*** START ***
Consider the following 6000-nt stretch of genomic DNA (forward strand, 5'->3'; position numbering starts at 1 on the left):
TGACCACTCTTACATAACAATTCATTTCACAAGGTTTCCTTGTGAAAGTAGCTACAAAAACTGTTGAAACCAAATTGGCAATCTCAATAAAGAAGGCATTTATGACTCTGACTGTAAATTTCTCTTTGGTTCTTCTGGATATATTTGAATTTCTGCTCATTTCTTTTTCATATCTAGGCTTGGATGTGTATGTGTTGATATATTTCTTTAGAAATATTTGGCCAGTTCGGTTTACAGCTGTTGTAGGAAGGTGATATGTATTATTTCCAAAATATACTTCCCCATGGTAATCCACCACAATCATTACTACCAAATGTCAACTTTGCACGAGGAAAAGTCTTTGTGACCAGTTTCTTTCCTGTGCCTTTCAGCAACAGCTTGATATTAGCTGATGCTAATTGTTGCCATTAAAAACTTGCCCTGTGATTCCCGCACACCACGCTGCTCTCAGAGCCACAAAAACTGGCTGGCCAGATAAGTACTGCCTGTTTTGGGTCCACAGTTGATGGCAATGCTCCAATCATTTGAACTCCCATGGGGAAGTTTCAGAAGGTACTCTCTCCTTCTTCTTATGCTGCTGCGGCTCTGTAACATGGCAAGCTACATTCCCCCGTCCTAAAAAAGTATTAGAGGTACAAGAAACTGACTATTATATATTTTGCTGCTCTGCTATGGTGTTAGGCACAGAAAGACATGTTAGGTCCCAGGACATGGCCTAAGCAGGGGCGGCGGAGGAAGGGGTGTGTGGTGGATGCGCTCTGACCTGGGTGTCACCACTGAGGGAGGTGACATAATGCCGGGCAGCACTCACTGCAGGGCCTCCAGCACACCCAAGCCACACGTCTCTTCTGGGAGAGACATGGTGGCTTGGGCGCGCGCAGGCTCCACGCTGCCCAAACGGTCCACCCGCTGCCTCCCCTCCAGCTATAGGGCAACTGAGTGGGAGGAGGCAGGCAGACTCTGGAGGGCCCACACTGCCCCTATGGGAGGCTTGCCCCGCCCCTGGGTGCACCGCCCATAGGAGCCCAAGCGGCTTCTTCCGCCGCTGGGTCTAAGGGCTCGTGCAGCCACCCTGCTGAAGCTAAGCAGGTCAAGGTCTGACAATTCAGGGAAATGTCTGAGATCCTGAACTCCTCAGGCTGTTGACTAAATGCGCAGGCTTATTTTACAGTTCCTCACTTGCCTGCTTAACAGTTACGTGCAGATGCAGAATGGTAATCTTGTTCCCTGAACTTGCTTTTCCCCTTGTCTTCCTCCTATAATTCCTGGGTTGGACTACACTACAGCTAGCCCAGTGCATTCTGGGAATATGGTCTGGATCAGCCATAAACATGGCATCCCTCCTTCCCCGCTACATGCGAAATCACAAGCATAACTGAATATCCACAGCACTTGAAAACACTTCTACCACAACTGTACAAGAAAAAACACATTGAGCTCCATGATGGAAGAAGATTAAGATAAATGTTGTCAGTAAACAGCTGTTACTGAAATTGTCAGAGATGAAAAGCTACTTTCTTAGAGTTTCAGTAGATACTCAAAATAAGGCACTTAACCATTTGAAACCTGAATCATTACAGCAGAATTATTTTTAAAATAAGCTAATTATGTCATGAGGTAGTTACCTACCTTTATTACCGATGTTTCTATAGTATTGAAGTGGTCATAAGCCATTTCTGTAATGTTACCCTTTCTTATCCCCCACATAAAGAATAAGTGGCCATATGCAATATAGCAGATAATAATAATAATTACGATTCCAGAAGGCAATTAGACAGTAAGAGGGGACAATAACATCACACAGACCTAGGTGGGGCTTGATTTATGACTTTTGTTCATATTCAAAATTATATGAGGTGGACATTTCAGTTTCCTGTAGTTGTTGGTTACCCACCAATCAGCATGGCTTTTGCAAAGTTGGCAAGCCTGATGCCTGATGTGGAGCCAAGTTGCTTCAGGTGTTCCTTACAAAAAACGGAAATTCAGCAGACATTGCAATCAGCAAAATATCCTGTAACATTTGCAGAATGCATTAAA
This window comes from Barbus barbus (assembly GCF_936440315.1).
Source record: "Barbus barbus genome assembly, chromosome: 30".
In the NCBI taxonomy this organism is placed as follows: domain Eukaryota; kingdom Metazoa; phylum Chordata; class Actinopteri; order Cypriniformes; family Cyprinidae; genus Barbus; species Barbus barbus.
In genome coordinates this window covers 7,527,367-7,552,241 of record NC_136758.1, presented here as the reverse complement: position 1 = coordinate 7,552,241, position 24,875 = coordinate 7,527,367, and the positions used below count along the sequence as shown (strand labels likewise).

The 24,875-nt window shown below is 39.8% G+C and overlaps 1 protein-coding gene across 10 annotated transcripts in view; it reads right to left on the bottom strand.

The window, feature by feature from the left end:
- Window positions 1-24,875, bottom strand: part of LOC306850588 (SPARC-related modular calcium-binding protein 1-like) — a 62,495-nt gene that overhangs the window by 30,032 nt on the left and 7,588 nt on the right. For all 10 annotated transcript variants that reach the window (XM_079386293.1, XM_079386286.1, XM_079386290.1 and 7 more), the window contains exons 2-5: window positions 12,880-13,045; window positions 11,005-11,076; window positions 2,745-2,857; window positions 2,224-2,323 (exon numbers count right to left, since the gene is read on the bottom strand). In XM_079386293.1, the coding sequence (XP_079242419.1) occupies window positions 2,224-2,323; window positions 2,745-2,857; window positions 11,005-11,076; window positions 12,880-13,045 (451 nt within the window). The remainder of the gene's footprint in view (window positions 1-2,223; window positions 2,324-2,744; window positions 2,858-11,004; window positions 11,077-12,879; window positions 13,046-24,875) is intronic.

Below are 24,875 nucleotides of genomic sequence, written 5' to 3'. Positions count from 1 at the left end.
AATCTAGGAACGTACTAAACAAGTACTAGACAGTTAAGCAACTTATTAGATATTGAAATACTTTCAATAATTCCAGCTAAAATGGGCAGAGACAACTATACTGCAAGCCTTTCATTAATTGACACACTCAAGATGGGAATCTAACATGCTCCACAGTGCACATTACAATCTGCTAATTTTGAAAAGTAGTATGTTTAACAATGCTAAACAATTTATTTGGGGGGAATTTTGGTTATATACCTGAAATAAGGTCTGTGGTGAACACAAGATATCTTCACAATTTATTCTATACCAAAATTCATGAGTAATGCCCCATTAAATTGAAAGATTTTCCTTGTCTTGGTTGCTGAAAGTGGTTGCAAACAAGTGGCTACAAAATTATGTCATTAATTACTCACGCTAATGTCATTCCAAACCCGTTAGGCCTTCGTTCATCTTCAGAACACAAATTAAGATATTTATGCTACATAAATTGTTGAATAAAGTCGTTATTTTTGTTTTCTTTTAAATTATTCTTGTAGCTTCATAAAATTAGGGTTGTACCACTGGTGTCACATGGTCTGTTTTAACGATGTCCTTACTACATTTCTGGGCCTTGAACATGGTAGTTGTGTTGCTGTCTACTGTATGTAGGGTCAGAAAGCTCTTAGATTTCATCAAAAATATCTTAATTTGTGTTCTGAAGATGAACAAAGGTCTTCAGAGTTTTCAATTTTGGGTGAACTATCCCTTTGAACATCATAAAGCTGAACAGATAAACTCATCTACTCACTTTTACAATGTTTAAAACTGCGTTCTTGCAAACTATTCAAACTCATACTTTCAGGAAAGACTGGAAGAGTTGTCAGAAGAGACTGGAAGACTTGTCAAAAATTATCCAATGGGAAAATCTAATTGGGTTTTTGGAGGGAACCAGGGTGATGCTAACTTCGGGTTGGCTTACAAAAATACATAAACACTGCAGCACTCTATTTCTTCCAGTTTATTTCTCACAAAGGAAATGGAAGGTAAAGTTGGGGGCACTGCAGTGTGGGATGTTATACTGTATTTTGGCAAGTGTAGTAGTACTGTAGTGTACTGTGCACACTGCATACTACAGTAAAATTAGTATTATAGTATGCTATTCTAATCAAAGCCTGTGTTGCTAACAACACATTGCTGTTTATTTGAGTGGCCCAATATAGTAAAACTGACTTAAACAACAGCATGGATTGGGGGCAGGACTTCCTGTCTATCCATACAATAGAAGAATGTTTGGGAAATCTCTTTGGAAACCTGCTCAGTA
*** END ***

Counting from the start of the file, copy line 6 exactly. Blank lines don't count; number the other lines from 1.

In genome coordinates this window covers 7,527,367-7,552,241 of record NC_136758.1, presented here as the reverse complement: position 1 = coordinate 7,552,241, position 24,875 = coordinate 7,527,367, and the positions used below count along the sequence as shown (strand labels likewise).